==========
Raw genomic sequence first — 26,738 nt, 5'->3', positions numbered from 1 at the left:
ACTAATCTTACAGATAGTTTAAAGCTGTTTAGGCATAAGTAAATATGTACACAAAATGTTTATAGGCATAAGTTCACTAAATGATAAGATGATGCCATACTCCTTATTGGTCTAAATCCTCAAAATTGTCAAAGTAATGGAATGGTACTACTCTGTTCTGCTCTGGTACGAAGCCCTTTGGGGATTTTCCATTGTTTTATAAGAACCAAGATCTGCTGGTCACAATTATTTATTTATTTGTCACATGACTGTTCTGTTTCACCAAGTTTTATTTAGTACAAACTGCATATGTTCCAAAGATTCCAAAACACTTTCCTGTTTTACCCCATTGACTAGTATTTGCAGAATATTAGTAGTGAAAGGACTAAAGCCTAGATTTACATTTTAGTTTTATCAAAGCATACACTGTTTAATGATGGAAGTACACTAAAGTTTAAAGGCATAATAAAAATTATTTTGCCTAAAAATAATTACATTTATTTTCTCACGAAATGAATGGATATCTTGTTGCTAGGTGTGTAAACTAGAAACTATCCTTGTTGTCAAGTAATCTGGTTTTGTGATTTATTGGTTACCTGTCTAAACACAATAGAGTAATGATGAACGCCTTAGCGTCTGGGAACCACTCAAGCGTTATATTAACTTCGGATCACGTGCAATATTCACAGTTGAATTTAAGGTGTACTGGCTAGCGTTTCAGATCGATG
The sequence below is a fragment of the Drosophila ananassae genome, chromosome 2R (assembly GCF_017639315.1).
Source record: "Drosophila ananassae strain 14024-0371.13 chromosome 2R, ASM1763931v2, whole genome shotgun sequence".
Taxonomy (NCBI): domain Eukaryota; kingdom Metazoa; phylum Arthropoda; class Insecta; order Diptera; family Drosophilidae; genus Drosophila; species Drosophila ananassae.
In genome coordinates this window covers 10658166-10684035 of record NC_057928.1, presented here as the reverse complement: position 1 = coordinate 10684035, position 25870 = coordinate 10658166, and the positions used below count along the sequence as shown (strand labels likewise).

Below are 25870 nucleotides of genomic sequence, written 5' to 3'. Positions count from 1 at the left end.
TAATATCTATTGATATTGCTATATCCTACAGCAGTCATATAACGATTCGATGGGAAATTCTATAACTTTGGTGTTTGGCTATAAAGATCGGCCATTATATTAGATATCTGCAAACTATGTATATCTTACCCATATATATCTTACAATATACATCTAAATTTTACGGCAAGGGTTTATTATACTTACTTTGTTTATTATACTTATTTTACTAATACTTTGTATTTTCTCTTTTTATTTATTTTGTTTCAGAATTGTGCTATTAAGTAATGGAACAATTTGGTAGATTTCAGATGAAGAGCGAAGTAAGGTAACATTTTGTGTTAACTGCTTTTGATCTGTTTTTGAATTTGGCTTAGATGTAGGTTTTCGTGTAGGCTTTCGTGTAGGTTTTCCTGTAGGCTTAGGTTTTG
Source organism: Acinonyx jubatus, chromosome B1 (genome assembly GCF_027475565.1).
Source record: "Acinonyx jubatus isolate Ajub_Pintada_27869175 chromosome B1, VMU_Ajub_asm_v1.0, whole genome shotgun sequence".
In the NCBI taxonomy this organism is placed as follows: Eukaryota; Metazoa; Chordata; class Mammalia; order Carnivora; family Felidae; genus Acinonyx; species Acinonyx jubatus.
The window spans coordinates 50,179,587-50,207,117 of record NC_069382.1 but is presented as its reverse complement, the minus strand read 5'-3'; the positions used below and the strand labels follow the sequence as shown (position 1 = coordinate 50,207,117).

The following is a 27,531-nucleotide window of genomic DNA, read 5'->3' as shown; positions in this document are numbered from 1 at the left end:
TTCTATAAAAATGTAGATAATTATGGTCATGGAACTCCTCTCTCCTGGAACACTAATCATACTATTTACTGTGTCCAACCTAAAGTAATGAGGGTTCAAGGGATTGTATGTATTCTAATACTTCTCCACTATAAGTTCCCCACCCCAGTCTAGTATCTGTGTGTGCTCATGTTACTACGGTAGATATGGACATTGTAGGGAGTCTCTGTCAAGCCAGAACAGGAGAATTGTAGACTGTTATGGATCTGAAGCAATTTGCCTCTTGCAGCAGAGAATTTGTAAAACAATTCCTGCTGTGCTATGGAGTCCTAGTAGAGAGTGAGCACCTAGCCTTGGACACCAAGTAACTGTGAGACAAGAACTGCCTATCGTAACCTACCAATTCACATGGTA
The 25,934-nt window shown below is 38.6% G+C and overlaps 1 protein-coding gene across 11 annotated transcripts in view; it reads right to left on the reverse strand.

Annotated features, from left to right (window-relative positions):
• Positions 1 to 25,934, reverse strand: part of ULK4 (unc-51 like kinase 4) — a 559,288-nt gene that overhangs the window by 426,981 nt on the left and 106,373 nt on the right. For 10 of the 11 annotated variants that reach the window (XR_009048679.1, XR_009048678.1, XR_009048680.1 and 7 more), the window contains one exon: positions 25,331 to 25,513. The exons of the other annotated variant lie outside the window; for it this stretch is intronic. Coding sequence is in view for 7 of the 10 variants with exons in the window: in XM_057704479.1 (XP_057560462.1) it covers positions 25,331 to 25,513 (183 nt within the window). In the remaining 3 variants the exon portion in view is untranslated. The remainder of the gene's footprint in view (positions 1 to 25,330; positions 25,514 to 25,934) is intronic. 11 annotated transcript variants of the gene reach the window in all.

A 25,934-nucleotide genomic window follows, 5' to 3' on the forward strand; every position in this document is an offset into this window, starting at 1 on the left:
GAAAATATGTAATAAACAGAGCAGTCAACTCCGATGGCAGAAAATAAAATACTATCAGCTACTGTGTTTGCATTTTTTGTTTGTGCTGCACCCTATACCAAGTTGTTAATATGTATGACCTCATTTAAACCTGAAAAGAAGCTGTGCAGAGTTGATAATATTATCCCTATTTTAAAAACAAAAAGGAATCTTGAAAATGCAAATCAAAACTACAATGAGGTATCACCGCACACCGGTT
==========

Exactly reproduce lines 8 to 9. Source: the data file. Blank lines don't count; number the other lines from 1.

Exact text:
TAATATCTATTGATATTGCTATATCCTACAGCAGTCATATAACGATTCGATGGGAAATTCTATAACTTTGGTGTTTGGCTATAAAGATCGGCCATTATATTAGATATCTGCAAACTATGTATATCTTACCCATATATATCTTACAATATACATCTAAATTTTACGGCAAGGGTTTATTATACTTACTTTGTTTATTATACTTATTTTACTAATACTTTGTATTTTCTCTTTTTATTTATTTTGTTTCAGAATTGTGCTATTAAGTAATGGAACAATTTGGTAGATTTCAGATGAAGAGCGAAGTAAGGTAACATTTTGTGTTAACTGCTTTTGATCTGTTTTTGAATTTGGCTTAGATGTAGGTTTTCGTGTAGGCTTTCGTGTAGGTTTTCCTGTAGGCTTAGGTTTTG
Source organism: Acinonyx jubatus, chromosome B1 (genome assembly GCF_027475565.1).